The need for policy coordination becomes clearer when considering the dynamic responses of regulators to changing levels of systemic risk. When conditions change, maintaining financial stability may require making changes to capital requirements, adjusting risk weights for exposures to particular sectors, altering stress tests, and the like. These are part of the developing “macroprudential” policy toolkit in many countries. Yet, adjustments in one jurisdiction will inevitably have implications for stability and circumstances elsewhere.
Consider, for example the simple case in which authorities in one jurisdiction become concerned about a property price boom. They might choose to raise the regulatory capital risk weight assigned to loans collateralized by real estate. To ensure global systemic stability, it would seem natural for authorities elsewhere to follow suit, raising the risk weight on real estate-related loans made into the initial jurisdiction. If so, then the policy requires more than simple cooperation and information sharing; it requires coordination.
If we are to retain most of the benefits of a global, integrated financial system we see two long-run scenarios. The first is to dramatically expand the international arrangements for preserving financial stability. This would mean that supervisors will need to share confidential information, and policymakers will need to coordinate their actions.
Alternatively, we can envision a system in which most national authorities implement easily verifiable standards that lead to substantially greater resilience than those currently in effect. That is, these jurisdictions implement a system based on regulation by function, where all banking activities (regardless of whether they are being conducted by banks or nonbanks) face much higher capital and liquidity requirements, where virtually all derivatives are centrally cleared, and where automatic mechanisms compel disclosure of innovations that otherwise would allow institutions and investors to evade the regulatory perimeter. The point is that the standards must be both sufficiently high and easily verifiable at low cost to limit any incentive for regulators to conceal the fragility of their home-country institutions. At the same time, intermediaries in these “high-standards jurisdictions” would face restrictions on transactions with firms in “regulatory havens.” The long-run balance between those jurisdictions that are included and those that are not will depend on the relative costs and benefits of international integration.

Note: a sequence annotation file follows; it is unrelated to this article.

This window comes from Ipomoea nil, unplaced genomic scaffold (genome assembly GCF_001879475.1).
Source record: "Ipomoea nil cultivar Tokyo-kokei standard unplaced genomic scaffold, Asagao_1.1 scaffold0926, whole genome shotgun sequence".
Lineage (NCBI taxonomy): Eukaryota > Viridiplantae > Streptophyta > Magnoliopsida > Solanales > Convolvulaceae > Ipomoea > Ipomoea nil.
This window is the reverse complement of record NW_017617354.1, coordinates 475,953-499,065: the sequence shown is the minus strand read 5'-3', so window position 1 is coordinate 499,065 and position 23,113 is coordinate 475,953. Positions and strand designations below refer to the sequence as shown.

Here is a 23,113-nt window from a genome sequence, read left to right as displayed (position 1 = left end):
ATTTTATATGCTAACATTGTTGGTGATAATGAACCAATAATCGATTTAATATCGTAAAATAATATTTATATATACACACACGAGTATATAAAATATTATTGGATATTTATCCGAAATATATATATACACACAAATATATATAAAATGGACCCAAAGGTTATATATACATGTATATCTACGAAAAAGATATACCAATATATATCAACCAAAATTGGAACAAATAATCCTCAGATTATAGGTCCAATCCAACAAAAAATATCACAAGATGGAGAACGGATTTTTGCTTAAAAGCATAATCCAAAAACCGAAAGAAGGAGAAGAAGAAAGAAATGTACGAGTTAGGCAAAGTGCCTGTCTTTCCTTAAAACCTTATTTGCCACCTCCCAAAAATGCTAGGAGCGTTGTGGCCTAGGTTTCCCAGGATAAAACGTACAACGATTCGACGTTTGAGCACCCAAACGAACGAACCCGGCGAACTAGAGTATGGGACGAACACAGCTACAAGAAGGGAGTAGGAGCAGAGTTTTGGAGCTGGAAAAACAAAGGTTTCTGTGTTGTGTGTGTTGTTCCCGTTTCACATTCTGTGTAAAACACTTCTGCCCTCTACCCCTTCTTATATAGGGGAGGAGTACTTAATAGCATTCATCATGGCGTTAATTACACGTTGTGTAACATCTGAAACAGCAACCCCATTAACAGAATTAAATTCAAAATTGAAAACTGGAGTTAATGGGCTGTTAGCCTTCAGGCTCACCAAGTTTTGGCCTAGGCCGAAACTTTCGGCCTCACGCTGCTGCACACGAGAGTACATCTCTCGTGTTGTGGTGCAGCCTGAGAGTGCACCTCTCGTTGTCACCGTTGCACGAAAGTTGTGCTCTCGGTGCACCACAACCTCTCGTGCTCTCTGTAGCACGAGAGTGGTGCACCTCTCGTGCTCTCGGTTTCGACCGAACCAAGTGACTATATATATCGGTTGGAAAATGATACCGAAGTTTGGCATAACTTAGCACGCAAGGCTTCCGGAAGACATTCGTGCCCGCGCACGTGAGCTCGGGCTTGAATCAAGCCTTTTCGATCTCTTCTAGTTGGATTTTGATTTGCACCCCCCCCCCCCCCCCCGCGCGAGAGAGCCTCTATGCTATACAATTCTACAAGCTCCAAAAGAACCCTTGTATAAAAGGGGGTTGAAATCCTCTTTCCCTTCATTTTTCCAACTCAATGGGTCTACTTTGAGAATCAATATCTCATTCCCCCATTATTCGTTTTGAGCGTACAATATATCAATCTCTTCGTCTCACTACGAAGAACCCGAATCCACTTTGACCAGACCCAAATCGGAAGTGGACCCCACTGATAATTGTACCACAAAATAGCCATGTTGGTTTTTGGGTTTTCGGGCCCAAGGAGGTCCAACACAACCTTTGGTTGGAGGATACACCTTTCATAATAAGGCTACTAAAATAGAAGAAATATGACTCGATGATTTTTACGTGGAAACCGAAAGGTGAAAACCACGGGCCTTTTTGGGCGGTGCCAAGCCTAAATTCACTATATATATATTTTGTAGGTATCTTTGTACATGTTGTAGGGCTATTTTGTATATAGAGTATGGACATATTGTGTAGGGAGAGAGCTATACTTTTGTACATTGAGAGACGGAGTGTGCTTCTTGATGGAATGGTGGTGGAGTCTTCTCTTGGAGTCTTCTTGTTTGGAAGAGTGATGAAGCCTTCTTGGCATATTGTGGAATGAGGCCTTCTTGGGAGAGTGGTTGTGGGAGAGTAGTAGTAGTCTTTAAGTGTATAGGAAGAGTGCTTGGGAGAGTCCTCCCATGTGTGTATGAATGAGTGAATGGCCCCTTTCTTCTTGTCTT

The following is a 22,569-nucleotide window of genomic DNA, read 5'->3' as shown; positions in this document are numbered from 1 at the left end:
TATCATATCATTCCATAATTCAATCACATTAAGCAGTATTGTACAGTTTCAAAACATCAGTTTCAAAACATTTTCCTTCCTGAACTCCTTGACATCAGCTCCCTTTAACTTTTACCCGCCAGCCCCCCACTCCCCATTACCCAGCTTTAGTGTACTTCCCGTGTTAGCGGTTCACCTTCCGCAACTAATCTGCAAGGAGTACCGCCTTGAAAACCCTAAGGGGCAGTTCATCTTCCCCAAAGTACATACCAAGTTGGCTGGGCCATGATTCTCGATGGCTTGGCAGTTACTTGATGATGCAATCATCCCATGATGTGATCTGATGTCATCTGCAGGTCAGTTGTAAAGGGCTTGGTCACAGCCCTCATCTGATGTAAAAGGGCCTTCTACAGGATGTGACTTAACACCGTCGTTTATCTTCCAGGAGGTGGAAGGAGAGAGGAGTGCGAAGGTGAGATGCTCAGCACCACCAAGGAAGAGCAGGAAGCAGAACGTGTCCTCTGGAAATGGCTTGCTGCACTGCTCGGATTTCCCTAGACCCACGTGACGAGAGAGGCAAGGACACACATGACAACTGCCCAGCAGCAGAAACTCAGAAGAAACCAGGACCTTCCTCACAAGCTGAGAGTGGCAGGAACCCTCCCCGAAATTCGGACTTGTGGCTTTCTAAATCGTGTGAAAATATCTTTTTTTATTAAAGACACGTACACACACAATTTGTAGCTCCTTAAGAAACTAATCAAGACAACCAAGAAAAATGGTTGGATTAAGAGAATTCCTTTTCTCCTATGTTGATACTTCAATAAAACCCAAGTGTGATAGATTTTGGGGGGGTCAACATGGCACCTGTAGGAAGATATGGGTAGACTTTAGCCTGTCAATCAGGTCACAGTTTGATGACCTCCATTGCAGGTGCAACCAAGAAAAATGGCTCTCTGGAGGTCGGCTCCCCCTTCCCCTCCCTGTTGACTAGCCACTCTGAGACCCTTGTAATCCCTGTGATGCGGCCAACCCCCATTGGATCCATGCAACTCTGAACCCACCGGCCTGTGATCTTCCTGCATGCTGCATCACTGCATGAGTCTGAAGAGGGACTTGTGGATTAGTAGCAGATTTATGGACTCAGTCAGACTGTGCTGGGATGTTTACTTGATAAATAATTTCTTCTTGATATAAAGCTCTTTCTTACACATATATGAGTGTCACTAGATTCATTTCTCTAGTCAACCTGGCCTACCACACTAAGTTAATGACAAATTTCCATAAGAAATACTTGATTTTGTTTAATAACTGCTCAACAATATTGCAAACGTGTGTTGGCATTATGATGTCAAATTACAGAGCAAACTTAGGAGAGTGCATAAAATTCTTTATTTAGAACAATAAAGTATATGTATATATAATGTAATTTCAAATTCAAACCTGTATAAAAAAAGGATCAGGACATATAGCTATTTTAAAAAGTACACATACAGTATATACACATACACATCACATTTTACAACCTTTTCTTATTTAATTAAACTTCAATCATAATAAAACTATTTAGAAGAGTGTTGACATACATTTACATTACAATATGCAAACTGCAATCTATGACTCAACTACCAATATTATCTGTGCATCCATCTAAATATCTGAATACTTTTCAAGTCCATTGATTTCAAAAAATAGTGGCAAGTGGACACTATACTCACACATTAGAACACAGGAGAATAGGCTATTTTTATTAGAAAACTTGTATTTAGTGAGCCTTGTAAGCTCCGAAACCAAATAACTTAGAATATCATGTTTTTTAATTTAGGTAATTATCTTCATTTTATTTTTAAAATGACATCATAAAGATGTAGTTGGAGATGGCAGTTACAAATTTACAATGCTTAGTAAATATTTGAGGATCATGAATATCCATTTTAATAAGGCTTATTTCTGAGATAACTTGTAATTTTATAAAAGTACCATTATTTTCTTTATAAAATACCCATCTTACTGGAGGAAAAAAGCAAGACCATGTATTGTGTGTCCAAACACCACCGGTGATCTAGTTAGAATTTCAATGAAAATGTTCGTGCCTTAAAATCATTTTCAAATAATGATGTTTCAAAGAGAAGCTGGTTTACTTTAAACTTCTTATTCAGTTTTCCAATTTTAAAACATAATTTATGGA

But, if neither of these comes to pass—say, due to the cost of verification—then the distrust that was evident when Basel III was initially constructed could easily become the norm. Open hostilities among regulators would then lead to a balkanized system where institutions and markets operate primarily inside national boundaries and at least some, if not most, of the benefits of cross-border financial activity would be lost.
Were it not for technological advances that continue to lower the costs of cross-border services, the challenges associated with policy coordination and verification would make the prospects for enhancing global finance rather dim. Even retaining the status quo would be difficult, with large cross-border providers facing heightened costs from the recent wave of local (uncoordinated and potentially inconsistent) national regulatory changes. Perhaps the best we can hope for from regulators is that those who prefer a high-standards regime coordinate their efforts with regard to those aspects of global finance—such as the cross-border payments system—that are most important for sustaining economic growth.
(Note: This post is based extensively on Cecchetti and Tucker, "Is there macroprudential policy without international cooperation?" CEPR Discussion Paper 11042, January 2016. We thank Paul Tucker for his comments and dicussion, but the conclusions here are our own.)